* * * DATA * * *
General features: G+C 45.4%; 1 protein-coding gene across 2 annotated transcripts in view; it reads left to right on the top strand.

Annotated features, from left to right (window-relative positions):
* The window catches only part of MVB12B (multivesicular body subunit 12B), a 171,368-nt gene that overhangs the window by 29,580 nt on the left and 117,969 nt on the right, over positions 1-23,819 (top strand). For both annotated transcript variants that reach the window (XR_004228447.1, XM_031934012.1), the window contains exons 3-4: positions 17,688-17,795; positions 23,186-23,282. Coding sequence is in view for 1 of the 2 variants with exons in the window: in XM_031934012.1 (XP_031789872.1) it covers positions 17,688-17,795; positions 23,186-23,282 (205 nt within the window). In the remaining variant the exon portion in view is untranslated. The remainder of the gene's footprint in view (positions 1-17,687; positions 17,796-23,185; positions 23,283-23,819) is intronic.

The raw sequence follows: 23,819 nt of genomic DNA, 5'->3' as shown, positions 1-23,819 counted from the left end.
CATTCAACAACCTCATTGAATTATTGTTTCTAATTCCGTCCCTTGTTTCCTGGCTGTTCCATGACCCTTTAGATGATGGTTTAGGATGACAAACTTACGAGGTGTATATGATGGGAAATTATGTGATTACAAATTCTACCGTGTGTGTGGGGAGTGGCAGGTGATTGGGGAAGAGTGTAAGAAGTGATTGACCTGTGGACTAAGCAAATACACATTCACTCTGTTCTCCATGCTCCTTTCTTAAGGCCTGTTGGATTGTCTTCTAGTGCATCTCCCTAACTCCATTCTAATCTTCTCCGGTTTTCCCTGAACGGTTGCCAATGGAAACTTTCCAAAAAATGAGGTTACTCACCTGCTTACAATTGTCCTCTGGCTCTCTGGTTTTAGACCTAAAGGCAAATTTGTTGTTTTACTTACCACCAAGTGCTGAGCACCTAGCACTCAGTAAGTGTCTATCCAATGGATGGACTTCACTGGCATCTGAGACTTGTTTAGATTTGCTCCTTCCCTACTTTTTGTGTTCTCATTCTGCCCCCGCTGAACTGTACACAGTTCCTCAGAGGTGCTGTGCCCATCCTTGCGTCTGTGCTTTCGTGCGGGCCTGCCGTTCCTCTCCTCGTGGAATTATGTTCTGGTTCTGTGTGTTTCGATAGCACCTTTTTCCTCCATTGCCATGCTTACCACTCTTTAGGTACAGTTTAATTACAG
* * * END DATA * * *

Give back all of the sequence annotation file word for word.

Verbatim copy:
General features: G+C 45.4%; 1 protein-coding gene across 2 annotated transcripts in view; it reads left to right on the top strand.

Annotated features, from left to right (window-relative positions):
* The window catches only part of MVB12B (multivesicular body subunit 12B), a 171,368-nt gene that overhangs the window by 29,580 nt on the left and 117,969 nt on the right, over positions 1-23,819 (top strand). For both annotated transcript variants that reach the window (XR_004228447.1, XM_031934012.1), the window contains exons 3-4: positions 17,688-17,795; positions 23,186-23,282. Coding sequence is in view for 1 of the 2 variants with exons in the window: in XM_031934012.1 (XP_031789872.1) it covers positions 17,688-17,795; positions 23,186-23,282 (205 nt within the window). In the remaining variant the exon portion in view is untranslated. The remainder of the gene's footprint in view (positions 1-17,687; positions 17,796-23,185; positions 23,283-23,819) is intronic.

The raw sequence follows: 23,819 nt of genomic DNA, 5'->3' as shown, positions 1-23,819 counted from the left end.
CATTCAACAACCTCATTGAATTATTGTTTCTAATTCCGTCCCTTGTTTCCTGGCTGTTCCATGACCCTTTAGATGATGGTTTAGGATGACAAACTTACGAGGTGTATATGATGGGAAATTATGTGATTACAAATTCTACCGTGTGTGTGGGGAGTGGCAGGTGATTGGGGAAGAGTGTAAGAAGTGATTGACCTGTGGACTAAGCAAATACACATTCACTCTGTTCTCCATGCTCCTTTCTTAAGGCCTGTTGGATTGTCTTCTAGTGCATCTCCCTAACTCCATTCTAATCTTCTCCGGTTTTCCCTGAACGGTTGCCAATGGAAACTTTCCAAAAAATGAGGTTACTCACCTGCTTACAATTGTCCTCTGGCTCTCTGGTTTTAGACCTAAAGGCAAATTTGTTGTTTTACTTACCACCAAGTGCTGAGCACCTAGCACTCAGTAAGTGTCTATCCAATGGATGGACTTCACTGGCATCTGAGACTTGTTTAGATTTGCTCCTTCCCTACTTTTTGTGTTCTCATTCTGCCCCCGCTGAACTGTACACAGTTCCTCAGAGGTGCTGTGCCCATCCTTGCGTCTGTGCTTTCGTGCGGGCCTGCCGTTCCTCTCCTCGTGGAATTATGTTCTGGTTCTGTGTGTTTCGATAGCACCTTTTTCCTCCATTGCCATGCTTACCACTCTTTAGGTACAGTTTAATTACAG